However, that is not to say that all uses of operator overloading are necessarily doomed to fail - when there is a widely-agreed-upon consensus for how two data types can be operated upon, and when that operation lines up naturally with Lua’s own operations, then it perhaps makes sense. This is of particular relevance to mathematical packages, which often need to provide operations for working with vector, matrix, complex, infinite-precision or geometric data types. This is clearly something worth preserving, because it makes sense.

Overall, though, metatables seem to over-provision language-altering features, and culturally we do not have the right mindset when working with them. We should treat operator overloading as something to complement the operations we already have, not to redefine them.

Don’t redefine well-defined operations. Use plain functions for those.

Inheritance is internally inconsistent

One such egregious redefinition happens when using metatables to inherit pairs from a secondary table, essentially providing fallback values when a value is not provided by the primary table.

To the user of such tables, this brings into existence a kind of ‘phantom value’ - values which you can index by key, but which don’t appear in any other kind of operation. They don’t contribute to the length of a table, nor can you iterate over them, nor can you erase them, because what appears as a single table to your code is actually just the primary half of a table split into two parts. This breaks the mental model of tables as simple key-value pair collections.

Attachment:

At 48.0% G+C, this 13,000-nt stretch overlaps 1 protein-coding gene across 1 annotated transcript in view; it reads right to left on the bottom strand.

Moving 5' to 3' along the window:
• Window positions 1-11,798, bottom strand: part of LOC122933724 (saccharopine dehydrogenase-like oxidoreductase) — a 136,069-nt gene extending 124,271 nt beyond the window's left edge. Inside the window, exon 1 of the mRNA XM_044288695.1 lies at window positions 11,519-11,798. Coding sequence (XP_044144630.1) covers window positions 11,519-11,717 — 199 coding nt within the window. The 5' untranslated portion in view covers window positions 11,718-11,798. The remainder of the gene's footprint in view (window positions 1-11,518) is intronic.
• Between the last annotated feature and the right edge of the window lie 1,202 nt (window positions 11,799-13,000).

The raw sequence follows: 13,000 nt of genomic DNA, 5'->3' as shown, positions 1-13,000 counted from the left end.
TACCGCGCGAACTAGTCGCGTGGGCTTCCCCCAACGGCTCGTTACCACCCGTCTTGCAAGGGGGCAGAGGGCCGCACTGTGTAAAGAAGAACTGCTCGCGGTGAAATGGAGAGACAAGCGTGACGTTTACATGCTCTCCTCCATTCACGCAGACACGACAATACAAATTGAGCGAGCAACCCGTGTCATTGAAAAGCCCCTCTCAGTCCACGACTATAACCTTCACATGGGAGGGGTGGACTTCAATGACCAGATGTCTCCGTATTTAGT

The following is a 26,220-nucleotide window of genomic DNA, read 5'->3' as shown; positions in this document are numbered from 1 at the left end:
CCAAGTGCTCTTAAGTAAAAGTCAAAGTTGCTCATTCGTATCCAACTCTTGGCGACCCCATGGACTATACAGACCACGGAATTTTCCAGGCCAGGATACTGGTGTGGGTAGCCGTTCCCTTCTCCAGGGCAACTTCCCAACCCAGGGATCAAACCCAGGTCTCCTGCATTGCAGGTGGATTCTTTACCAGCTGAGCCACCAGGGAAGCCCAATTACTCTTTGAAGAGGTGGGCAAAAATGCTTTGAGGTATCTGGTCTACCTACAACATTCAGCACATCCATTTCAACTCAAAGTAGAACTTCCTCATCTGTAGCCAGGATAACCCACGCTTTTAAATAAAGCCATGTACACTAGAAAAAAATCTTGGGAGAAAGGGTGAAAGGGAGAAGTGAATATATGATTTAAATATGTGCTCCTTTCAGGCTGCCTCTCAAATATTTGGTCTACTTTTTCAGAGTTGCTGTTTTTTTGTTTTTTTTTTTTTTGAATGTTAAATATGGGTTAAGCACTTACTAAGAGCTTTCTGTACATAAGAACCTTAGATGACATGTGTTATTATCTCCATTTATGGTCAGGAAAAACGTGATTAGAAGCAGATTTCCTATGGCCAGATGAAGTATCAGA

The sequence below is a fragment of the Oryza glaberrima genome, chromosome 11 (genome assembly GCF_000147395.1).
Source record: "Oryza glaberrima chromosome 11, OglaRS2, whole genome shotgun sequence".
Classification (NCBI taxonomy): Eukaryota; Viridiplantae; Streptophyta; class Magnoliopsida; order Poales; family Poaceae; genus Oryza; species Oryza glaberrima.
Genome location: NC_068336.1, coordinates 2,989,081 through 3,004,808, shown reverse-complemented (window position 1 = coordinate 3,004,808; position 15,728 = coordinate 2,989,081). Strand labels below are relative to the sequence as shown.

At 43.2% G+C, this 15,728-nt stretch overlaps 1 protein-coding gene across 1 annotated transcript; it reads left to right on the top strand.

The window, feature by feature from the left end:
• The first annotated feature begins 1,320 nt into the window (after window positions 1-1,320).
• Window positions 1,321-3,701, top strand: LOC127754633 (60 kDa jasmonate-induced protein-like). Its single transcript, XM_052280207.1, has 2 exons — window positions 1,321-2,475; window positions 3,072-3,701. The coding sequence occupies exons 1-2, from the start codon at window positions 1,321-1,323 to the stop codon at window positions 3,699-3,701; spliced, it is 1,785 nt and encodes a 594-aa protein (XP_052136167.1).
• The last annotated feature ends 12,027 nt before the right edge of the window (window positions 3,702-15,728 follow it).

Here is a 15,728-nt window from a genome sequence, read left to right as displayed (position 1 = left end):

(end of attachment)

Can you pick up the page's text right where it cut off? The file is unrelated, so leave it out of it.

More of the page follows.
That is to say, inheritance unreasonably blurs the line between the primary and secondary tables. Most operations directly deal with only the primary table - you measure the length of the primary table, you write values into the primary table, you cast the primary table into a string, et cetera. However, inexplicably, the indexing operation itself is replaced with a kind of ‘fallback routine’ which merges both tables into one, eliminating the possibility of telling the two tables apart with normal practices. If you want to index the primary table only, you’re forced to resort to specialised in-built ‘raw’ functions to bypass the metatable. This is exactly backwards to the way the rest of the language is set up - indexing should operate on the primary table only, and we should be using functions to read from the table with fallback values. That keeps internal consistency and makes it explicit when you need special case behaviour. More importantly, it means that indexing behaves consistently and predictably in all cases.